Charlie Kenton (Hugh Jackman), a former boxer, desperately needs money after his expensive robots get destroyed during robot boxing matches. Upon the death of his ex-girlfriend, he reunites with his 11-year-old estranged son, Max (Dakota Goyo) at a custody hearing. Max’s aunt, Debra (Hope Davis), and uncle, Marvin (James Rebhorn), agree to have custody of Max, but because they’re going on vacation in Europe for the summer, they need Charlie to take care of him in the meantime. Unbeknownst to Debra, Charlie accepts a total payment of one hundred thousand dollars in exchange for the temporary custody. Charlie could use the money, and Marvin could use the vacation, so it appears to be a win-win situation.
Charlie reluctantly brings Max along with him in his truck to work where he introduces him to Bailey (Evangeline Lilly), his former girlfriend who now owns a boxing gym also serves as a location where he can work on his robot fighters. Their luck changes for the better when Max digs up a robot named Atom from a landfill, and he and Charlie work hard to train it to fight and win boxing matches. Not surprisingly, they bond as father-and-son throughout their struggles with Atom.
Real Steel is a clear-cut example of how a derivative, banal premise filled with clichés and cheesiness can still be consistently fun and rousing. The screenplay by John Gatins doesn’t have much in terms of realism, but, concurrently, it’s not expected to. At least it’s fundamentally grounded in a sliver of reality given the dynamics between Charlie and Max as father-and-son. What Real Steel does offer is plenty of exciting fight sequences between robots that provide a rush of adrenaline. You won’t find any of those scenes to be tedious, though, even though there are many fights to be found. Perhaps that lack of tedium is a testament to how truly engaging the film manages to be because of how it at least tries to invest some time developing its human characters, thereby allowing you to care about them—which is much more than can be found in most action films today.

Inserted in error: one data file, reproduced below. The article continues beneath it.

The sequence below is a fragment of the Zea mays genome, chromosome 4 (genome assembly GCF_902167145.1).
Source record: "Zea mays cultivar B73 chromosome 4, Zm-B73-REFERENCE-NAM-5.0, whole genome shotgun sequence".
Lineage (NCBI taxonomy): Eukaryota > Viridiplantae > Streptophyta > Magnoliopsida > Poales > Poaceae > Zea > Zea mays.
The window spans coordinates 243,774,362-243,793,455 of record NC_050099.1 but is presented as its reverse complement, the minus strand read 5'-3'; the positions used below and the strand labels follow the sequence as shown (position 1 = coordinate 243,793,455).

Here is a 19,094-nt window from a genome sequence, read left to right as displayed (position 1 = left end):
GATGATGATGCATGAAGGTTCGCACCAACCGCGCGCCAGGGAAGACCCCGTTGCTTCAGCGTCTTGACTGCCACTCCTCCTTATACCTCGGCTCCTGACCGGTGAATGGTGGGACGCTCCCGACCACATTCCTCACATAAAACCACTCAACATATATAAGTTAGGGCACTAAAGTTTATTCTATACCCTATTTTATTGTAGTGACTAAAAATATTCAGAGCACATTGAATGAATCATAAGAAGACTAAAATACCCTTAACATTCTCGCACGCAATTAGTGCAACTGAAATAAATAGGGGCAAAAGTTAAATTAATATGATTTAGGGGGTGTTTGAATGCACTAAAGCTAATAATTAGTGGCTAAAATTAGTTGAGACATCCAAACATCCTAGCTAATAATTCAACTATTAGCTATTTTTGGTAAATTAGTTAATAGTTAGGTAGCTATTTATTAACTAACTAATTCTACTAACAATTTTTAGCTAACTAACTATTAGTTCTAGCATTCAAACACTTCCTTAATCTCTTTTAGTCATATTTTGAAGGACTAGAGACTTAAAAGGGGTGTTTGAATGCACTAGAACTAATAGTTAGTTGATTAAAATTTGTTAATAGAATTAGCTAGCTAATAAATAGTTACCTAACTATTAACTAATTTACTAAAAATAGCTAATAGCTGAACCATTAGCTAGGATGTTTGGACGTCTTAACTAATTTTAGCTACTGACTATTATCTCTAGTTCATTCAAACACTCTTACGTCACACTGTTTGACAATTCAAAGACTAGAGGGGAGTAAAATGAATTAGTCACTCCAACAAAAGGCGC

Fortunately, director Shawn Levy keeps the pace moving along briskly and doesn’t resort to shaky camera movements during the fight scenes as a means of creating tension. You’ll be able to clearly follow what’s going on during those moments without experiencing nausea or confusion. It’s truly remarkable that child actor Dakota Goyo gives such an energetic, believable performance that leads him to outshine his adult stars during every scene that he’s in. One there’s for certain after watching him in Real Steel: he has a very bright future ahead of him in the acting world.
At a running time of 2 hours and 8 minutes, Real Steel is quite cheesy, yet exhilarating and mindlessly entertaining. It’s a fun, crowd-pleasing popcorn movie that will leave you hungry for a sequel.
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